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Lots of water, small dietary changes can help prevent kidney stones, UTSW expert says

Scans showing a renal stone (pink), or nephrolithiasis, in the right kidney
Scans show a kidney stone (pink) in the right kidney of a patient. More than a half-million people in the U.S. visit hospital emergency rooms each year for kidney stone treatment, and 1 in 10 will develop one during their lifetime. (Photo credit: Getty Images)

DALLAS – June 12, 2023 – The painful experience of having a kidney stone has become more common in recent years, including in Texas, part of the “Stone Belt” where hot weather can cause dehydration. But small dietary changes as well as drinking lots of water can help avert the discomfort, says a board-certified physician assistant in the Department of Urology at UT Southwestern Medical Center.

“Once you’ve had one stone, you have up to a 50% chance of having another within the next 10 years,” said Megan Bollner, M.P.A.S., PA-C. “But many risk factors for recurring kidney stones are within your control, and changing your eating habits can make a big difference.”

Megan Bollner, M.P.A.S., PA-C
Megan Bollner, M.P.A.S., PA-C, is a board-certified physician assistant in the Department of Urology at UT Southwestern.

Kidney stones are formed by crystals and can block the flow of urine as it leaves the kidneys through the ureters, the tubes that carry urine to the bladder. The stones can form from a variety of minerals, but the most common type is calcium oxalate. They’re more likely to develop in highly concentrated urine, which can appear dark yellow instead of clear or straw-colored.

Stones often start out the size of a grain of sand but can grow to fill the inside of a kidney. And the larger they are, the more difficult or even impossible passing them becomes.

According to the National Kidney Foundation, more than a half-million people visit U.S. hospital emergency rooms annually for kidney stone treatment, and 1 in 10 will have one during their lifetime. Men have a slightly higher risk of developing them.

Recurrent stone formation can result from factors including family history, underlying kidney disease, obesity, diabetes, dietary choices, chronic dehydration, and inflammatory bowel disease. Symptoms can include severe one-sided lower back pain, nausea, vomiting, fever, chills, and bloody urine. Kidney stones also can be asymptomatic.

Ms. Bollner’s No. 1 recommendation for preventing the recurrence of stones may be the simplest: Drink more fluids to stay hydrated, which dilutes urine so crystals can’t clump into stones.

People who have had a kidney stone should drink at least 2 liters (8 cups) and ideally 3 liters (12 cups) of water per day. When it’s hot outside or if you work in a hot environment, you should drink even more water because the more you sweat, the less urine you produce. Adding citrus juice, such as lemon or lime, to water can be helpful because it contains citrate, which binds to calcium to help block stone formation.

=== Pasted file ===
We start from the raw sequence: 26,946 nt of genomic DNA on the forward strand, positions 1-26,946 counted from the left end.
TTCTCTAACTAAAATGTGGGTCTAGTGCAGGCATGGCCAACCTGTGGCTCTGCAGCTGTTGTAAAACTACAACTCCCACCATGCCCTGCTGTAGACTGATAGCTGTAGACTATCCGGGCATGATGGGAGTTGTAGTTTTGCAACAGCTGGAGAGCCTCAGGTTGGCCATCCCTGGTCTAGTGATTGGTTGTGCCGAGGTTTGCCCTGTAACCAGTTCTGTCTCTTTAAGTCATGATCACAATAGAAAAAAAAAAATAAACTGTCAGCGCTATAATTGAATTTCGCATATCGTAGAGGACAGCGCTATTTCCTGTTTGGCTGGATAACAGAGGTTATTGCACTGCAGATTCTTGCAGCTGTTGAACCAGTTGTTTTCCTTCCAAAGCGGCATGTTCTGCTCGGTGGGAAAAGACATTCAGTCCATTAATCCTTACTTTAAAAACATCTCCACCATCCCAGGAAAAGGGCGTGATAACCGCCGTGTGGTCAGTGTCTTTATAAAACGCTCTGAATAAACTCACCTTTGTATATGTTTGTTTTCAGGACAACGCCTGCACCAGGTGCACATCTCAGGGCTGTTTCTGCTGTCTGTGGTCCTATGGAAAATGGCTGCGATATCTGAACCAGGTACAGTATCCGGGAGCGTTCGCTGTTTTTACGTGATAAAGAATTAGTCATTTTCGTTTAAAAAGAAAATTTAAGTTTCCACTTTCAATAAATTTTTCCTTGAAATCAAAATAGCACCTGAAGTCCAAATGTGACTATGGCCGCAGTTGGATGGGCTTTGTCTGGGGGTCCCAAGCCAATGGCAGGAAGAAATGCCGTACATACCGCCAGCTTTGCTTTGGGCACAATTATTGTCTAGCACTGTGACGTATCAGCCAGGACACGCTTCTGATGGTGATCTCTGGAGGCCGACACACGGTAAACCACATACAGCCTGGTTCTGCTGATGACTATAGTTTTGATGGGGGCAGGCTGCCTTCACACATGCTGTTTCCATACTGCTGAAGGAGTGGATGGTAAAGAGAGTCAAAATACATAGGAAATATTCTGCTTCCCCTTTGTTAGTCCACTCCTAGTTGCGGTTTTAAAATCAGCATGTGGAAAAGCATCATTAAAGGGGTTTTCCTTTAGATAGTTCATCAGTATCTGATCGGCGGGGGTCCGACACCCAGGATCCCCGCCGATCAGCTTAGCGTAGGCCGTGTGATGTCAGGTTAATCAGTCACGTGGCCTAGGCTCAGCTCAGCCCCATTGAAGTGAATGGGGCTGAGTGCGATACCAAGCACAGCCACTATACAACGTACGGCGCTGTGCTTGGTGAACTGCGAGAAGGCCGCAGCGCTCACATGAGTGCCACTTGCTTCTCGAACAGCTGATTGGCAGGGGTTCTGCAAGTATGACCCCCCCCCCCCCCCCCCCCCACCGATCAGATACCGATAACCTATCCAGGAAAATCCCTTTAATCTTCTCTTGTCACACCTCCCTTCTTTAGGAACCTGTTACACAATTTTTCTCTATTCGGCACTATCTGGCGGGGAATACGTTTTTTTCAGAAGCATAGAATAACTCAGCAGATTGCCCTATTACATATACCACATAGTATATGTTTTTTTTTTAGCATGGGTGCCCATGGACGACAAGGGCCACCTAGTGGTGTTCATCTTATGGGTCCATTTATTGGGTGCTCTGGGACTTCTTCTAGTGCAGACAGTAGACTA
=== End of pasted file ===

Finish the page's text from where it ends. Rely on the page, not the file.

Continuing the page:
Here are other suggestions from Ms. Bollner:

Limit sodium intake: A high-sodium diet increases the amount of calcium in urine, which can trigger kidney stones in people who are susceptible. Follow federal guidelines that recommend limiting sodium to 2,300 milligrams daily – equal to about 1 tablespoon. Reducing salt also benefits the kidneys by helping reduce blood pressure, since chronic high blood pressure can narrow and weaken blood vessels, affecting blood flow and potentially leading to kidney disease or kidney failure.

Eat calcium-rich foods: It may seem counterintuitive to recommend calcium when most kidney stones are partially composed of calcium. However, taking in a normal amount of calcium is critical to the body’s calcium regulation. Also, calcium from food combines with oxalates in the intestines, forcing oxalates into the feces instead of the urine and reducing the risk of developing calcium oxalate stones. For the best results, consume 1,000-1,200 milligrams of calcium a day from dairy, soy, beans, fortified tofu, and green vegetables such as kale and broccoli.

Cut back on meat: Eating too much animal protein can increase your risk of developing stones. This includes not only red meat, but also chicken, pork, fish, and even eggs. Limit meat intake to 8 ounces a day.

Eat plenty of fruits and vegetables: This can help prevent the formation of stones by increasing urinary citrate, the naturally occurring acid that keeps calcium from sticking together in urine and forming stones.

Monitor oxalate intake: Oxalate is found in many healthy foods, such as spinach, beets, nuts, wheat germ, rhubarb, and soy, but it also can contribute to kidney stone formation. While it is unlikely for oxalate consumption alone to cause stones, excessive amounts of oxalates can greatly increase the risk. Eat a varied diet and drink extra water or eat a serving of dairy when you consume foods high in oxalate.

UT Southwestern’s Department of Urology is ranked No. 11 in the nation by U.S. News & World Report for the diagnosis and treatment of urologic diseases.

About UT Southwestern Medical Center  

UT Southwestern, one of the nation’s premier academic medical centers, integrates pioneering biomedical research with exceptional clinical care and education. The institution’s faculty has received six Nobel Prizes, and includes 26 members of the National Academy of Sciences, 19 members of the National Academy of Medicine, and 14 Howard Hughes Medical Institute Investigators. The full-time faculty of more than 2,900 is responsible for groundbreaking medical advances and is committed to translating science-driven research quickly to new clinical treatments. UT Southwestern physicians provide care in more than 80 specialties to more than 100,000 hospitalized patients, more than 360,000 emergency room cases, and oversee nearly 4 million outpatient visits a year.